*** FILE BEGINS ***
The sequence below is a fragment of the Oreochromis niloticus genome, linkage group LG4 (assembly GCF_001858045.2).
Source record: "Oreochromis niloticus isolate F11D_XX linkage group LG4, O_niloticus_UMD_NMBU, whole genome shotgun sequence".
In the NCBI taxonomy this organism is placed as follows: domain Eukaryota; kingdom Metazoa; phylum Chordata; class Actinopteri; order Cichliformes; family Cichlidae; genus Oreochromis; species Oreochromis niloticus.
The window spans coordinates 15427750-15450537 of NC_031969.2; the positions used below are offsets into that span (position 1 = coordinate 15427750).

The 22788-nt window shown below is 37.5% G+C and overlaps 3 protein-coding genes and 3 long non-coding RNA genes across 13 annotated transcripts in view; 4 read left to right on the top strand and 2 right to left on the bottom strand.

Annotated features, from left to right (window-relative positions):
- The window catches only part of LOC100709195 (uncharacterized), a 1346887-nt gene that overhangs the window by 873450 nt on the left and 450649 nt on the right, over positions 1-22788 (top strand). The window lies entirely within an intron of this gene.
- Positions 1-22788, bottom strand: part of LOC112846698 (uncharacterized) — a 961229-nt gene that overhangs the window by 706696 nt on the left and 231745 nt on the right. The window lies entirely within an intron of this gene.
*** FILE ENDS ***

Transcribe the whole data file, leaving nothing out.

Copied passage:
The sequence below is a fragment of the Oreochromis niloticus genome, linkage group LG4 (assembly GCF_001858045.2).
Source record: "Oreochromis niloticus isolate F11D_XX linkage group LG4, O_niloticus_UMD_NMBU, whole genome shotgun sequence".
In the NCBI taxonomy this organism is placed as follows: domain Eukaryota; kingdom Metazoa; phylum Chordata; class Actinopteri; order Cichliformes; family Cichlidae; genus Oreochromis; species Oreochromis niloticus.
The window spans coordinates 15427750-15450537 of NC_031969.2; the positions used below are offsets into that span (position 1 = coordinate 15427750).

The 22788-nt window shown below is 37.5% G+C and overlaps 3 protein-coding genes and 3 long non-coding RNA genes across 13 annotated transcripts in view; 4 read left to right on the top strand and 2 right to left on the bottom strand.

Annotated features, from left to right (window-relative positions):
- The window catches only part of LOC100709195 (uncharacterized), a 1346887-nt gene that overhangs the window by 873450 nt on the left and 450649 nt on the right, over positions 1-22788 (top strand). The window lies entirely within an intron of this gene.
- Positions 1-22788, bottom strand: part of LOC112846698 (uncharacterized) — a 961229-nt gene that overhangs the window by 706696 nt on the left and 231745 nt on the right. The window lies entirely within an intron of this gene.